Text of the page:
Crippling Sniper Wounds & Multi-Drug Resistant Infections
By David Kattenburg
It’s a perfect storm: horrific, bone and tissue-pulverizing injuries from high velocity sniper rounds, a health care system crushed by twelve years of military siege, and bone infections resistant to all but the most powerful and expensive antibiotics.
Such is the storm sweeping over tiny Gaza, ten months after the launch of popular protests along the perimeter of what many refer to as an open-air Israeli prison. Almost 200 Gazans have been shot dead by Israeli snipers since the start of the Great March of Return on March 30, 2018. Now in its 47th week, protests call for the right to return to ancestral lands inside Israel.
Some three quarters of Gaza’s 1.8 million inhabitants were driven from their homes by Israel in the wars of 1948 and 1967.
According to the Al Mezan Center for Human Rights, fatalities include 38 children, two women, two journalists, and three paramedics. Over fourteen thousand have been injured, including 3,058 children, 630 women, 171 paramedics, and 149 journalists, Al Mezan reports.
The unusual nature of some of the worst wounds inflicted by Israeli snipers has been widely reported in the alternative media (though hardly at all by mainstream media such as Canada’s CBC), leading some to conclude that the IDF is using one or another type of ‘expanding’ bullet, variously referred to as ‘butterfly’ bullets or dum-dums. The use of such bullets is prohibited under the 1907 Hague Convention and 2002 Rome Statute. The prohibition carries ‘customary’ status. All nations are obliged to abide by it, without exception or derogation.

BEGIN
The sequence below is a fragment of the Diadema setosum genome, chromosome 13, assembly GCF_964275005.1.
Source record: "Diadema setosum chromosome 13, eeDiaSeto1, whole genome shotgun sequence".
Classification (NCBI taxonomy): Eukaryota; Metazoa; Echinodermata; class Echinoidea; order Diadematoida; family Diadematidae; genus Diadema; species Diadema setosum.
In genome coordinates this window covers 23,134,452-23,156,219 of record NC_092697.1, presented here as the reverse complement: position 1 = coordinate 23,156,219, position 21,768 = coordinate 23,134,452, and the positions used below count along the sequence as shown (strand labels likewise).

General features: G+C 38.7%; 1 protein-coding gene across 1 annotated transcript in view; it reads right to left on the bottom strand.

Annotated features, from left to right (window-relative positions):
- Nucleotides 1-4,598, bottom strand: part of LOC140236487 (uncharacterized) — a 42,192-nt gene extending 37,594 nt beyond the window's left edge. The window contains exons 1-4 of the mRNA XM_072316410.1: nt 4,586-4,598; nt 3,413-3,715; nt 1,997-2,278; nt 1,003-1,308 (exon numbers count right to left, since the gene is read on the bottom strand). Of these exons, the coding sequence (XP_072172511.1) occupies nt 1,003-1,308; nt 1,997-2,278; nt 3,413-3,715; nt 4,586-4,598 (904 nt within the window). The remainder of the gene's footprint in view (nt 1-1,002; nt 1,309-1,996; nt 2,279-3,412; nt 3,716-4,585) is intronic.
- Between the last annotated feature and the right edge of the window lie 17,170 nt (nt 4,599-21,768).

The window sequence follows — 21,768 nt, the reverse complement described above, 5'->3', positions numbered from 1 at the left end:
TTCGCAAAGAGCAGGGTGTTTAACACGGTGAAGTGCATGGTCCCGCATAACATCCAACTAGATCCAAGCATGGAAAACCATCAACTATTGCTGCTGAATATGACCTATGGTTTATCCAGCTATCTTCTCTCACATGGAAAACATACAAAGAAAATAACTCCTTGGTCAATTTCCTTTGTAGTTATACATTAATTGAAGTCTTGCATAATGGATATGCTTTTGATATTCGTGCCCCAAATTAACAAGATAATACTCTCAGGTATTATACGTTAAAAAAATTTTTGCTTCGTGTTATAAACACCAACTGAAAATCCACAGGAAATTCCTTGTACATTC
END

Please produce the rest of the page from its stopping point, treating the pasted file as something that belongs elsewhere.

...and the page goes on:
I spoke with Dr. Ghassan Abu-Sittah about the wounds he observed in the course of a two-week visit to Gaza last May. Abu-Sittah is the chief of Plastic and Reconstructive Surgery at the American University of Beirut, and Director of the Conflict Medicine Program at the AUB’s Global Health Institute.
Eighty percent of the wounds incurred by Gazan protesters are to the legs, Abu-Sittah told me. These involve extensive damage to bone and tissue, and require between five and ten surgeries by experienced orthopedic and plastic surgeons. Gaza’s health care system has a hard enough time coping with routine health care and elective surgery needs, and even keeping the lights on. With the influx of thousands of injured protesters, these have been pushed to the side.
As if all this mayhem wasn’t enough, multi-drug-resistant bone infections are now on the rise among Israel’s sniper victims. Gaza’s militarily besieged health care system must now turn to expensive, difficult to acquire antibiotics.
Listen to my conversation with Dr. Ghassan Abu-Sittah. Click on the SoundCloud link.